Bug bites are common and can come from bedbugs, mosquitoes, ticks, spiders, and other creatures. Many bites require nothing more than wound care at home, but others require medical attention.

A young girl in the woods scratching her leg due to a bug bite.Share on Pinterest
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Insect bites often cause an inflamed lump or spot on the skin, which may itch or change color. In lighter skin, many bug bites cause redness. In darker skin, they may cause the skin to turn purple or dark brown.

Correctly identifying the type of bug bite someone has is important for knowing how to treat it, particularly if they develop systemic symptoms after receiving the bite. These are symptoms that affect the whole body, such as a fever.

This article discusses how to identify bug bites, including those caused by bedbugs, mosquitoes, ticks, fleas, and spiders. It also explains when to seek medical help for a bite.

The human bedbug is a type of insect that relies entirely on human blood to survive. They are flat, oval-shaped insects around 3–6 millimeters (mm) long, with a red or brown color. They often live in mattresses but can also live in cushions, bed frames, and crevices in floors and walls.

Bites from bedbugs usually appear on someone’s face, neck, hands, or arms. The symptoms include small, raised bumps that occur in clusters or straight lines. The bites will be itchy but not painful.

If there are bedbugs in the home, the symptoms of the bites may take as long as 14 days to develop. Other signs of a bedbug population in the home include:

  • tiny, poppy seed-like eggs in bedding or on mattresses
  • unexplained rust colored stains on bedding
  • a sweet, musty smell

Although bedbugs do not spread disease, there is a risk as an individual may have an allergic reaction to the bites or get a secondary infection.


The treatment for bedbug bites aims to reduce itchiness. A doctor may recommend a topical steroid cream and oral antihistamines. If a secondary infection develops, this may require treatment with antibiotics.

The only way to entirely rid the home of bedbugs is to use insecticides. These chemicals are toxic, and so the Centers for Disease Control and Prevention (CDC) recommends contacting the property’s landlord or a professional pest control company to ensure safe removal.

Learn more about bedbug bites.

Mosquitoes are small flying insects that feed on blood. They have delicate wings, legs, and special feeding apparatus that allows them to bite into the skin. As a mosquito feeds, its saliva enters the skin. It is this that causes an itchy, swollen bump.

The symptoms of a mosquito bite can vary. The bite may present as:

  • a puffy bump on the skin that appears a few minutes after the bite
  • a hard, itchy red-to-brown bump that appears around a day after the bite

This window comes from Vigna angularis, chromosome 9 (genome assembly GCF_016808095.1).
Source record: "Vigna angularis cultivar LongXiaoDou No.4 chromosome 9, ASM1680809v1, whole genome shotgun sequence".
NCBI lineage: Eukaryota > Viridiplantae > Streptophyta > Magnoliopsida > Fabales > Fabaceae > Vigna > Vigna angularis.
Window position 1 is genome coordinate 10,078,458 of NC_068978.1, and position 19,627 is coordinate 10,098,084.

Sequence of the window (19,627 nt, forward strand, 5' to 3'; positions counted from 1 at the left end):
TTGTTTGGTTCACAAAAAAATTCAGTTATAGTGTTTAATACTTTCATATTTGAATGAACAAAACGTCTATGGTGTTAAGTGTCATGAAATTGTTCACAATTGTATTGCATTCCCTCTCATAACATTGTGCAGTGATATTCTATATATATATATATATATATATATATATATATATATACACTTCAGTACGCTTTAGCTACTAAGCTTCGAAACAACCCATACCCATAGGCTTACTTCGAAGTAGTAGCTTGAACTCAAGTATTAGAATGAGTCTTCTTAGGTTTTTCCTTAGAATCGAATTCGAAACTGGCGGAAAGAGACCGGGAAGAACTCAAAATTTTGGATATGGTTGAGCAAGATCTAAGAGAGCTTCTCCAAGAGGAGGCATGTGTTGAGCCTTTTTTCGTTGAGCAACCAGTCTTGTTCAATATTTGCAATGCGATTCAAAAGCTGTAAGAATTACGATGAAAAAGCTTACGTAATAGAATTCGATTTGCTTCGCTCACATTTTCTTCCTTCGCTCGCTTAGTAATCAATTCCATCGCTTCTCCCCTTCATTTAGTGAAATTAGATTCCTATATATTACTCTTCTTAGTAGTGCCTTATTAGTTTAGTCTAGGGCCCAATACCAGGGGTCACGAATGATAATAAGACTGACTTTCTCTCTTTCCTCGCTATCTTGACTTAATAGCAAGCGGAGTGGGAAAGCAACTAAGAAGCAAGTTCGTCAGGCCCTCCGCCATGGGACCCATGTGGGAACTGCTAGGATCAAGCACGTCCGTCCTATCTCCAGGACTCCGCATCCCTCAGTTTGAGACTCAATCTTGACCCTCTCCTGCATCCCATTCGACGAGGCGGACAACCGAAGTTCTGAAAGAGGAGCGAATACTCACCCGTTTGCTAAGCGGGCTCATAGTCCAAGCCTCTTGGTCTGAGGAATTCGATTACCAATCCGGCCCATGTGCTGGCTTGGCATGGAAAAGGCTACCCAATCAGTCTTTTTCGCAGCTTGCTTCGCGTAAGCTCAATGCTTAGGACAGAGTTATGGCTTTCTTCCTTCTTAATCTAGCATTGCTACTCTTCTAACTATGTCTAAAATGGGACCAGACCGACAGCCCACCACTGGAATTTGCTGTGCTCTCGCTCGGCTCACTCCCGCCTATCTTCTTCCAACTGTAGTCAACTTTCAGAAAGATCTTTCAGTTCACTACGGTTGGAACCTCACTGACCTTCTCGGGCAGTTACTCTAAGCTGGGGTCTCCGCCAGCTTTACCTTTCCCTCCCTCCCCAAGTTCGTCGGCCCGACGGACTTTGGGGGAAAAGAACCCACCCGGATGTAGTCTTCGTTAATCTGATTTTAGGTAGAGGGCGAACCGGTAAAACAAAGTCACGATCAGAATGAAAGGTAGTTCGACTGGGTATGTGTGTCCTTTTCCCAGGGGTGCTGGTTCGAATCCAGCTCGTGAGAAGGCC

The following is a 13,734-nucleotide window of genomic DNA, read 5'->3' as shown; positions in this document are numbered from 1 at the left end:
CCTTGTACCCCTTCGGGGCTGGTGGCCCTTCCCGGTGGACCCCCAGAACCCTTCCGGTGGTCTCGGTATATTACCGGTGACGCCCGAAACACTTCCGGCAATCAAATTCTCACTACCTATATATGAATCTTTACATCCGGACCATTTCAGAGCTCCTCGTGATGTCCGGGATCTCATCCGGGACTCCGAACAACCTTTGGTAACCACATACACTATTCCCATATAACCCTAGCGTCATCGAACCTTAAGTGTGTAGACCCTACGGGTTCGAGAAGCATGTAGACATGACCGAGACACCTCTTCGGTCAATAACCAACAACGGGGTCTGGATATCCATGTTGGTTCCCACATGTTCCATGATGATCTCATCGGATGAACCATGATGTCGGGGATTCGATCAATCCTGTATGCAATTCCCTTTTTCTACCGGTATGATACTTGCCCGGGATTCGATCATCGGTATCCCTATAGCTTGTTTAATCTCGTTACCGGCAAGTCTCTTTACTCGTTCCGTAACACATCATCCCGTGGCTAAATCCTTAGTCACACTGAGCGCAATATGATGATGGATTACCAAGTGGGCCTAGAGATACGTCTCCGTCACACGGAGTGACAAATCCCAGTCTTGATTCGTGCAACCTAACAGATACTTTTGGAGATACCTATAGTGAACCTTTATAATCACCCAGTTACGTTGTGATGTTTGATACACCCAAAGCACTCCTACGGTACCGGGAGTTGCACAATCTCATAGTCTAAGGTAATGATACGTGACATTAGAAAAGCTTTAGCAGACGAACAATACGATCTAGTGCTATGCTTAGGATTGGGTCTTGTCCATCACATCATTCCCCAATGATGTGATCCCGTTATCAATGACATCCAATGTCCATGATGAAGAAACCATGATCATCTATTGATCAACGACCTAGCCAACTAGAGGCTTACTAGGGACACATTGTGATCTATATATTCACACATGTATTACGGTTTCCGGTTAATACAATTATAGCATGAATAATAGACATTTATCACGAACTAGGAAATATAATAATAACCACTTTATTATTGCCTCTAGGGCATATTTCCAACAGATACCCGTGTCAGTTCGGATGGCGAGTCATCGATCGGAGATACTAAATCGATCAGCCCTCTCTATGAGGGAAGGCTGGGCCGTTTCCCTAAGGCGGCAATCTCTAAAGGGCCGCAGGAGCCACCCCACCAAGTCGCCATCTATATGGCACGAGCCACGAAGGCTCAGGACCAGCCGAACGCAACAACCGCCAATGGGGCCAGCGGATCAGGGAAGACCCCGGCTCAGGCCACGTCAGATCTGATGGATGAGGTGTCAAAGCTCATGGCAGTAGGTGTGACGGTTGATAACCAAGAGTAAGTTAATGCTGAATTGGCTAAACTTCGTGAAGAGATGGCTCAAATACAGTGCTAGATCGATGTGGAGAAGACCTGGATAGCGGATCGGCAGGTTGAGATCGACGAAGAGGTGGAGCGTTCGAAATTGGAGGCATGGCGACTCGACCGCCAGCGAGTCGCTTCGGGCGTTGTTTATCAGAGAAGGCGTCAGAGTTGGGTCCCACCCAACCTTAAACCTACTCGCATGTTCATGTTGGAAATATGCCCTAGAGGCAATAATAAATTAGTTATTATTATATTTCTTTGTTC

• small blisters
  • dark spots that resemble bruising

In people who have more severe reactions to mosquito bites, the symptoms may include:


Treatment for mosquito bites aims to ease symptoms. People may benefit from applying ice packs, topical corticosteroids, and oral antihistamines.

Some mosquitoes can spread serious diseases. The risk for these depends on the species of mosquito and the geographical region where the bite occurs. Mosquitoes can transmit:

If a person develops any symptoms in addition to the bite, such as a fever, chills, headaches, or vomiting, they should speak with a doctor as soon as possible.

Learn about some home remedies to ease the symptoms of mosquito bites.

Ticks are arachnids that have eight legs and a pair of claws. They may have a hard or soft body and are usually flat before they feed, becoming rounder afterward.

Tick bites are often painless and do not always produce any symptoms. However, they can latch onto the skin and stay there for hours or days. As a result, the easiest way to identify a tick bite is to find the tick itself if it is still on the skin.

If the tick is no longer on the skin, there may be no signs of a bite. Some people may experience:

  • pain and swelling
  • rash
  • blisters
  • a burning sensation

Some ticks can also spread diseases, which may cause symptoms if a person contracts them. Examples of tick-borne diseases include:

If a tick bite transmits Lyme disease or RMSF, a person may develop a distinctive rash. In Lyme disease, the rash can resemble a bullseye with the tick bite at the center. Around 70–80% of people who get Lyme disease will have this rash.

In RMSF, the rash resembles pinpoint dots or splotches, but the appearance can vary widely over the course of the disease.


Treatment for tick bites depends on whether the tick is still attached to the skin. If it is, people should carefully remove the tick with tweezers, grasping them as close to the skin as possible and smoothly pulling upwards.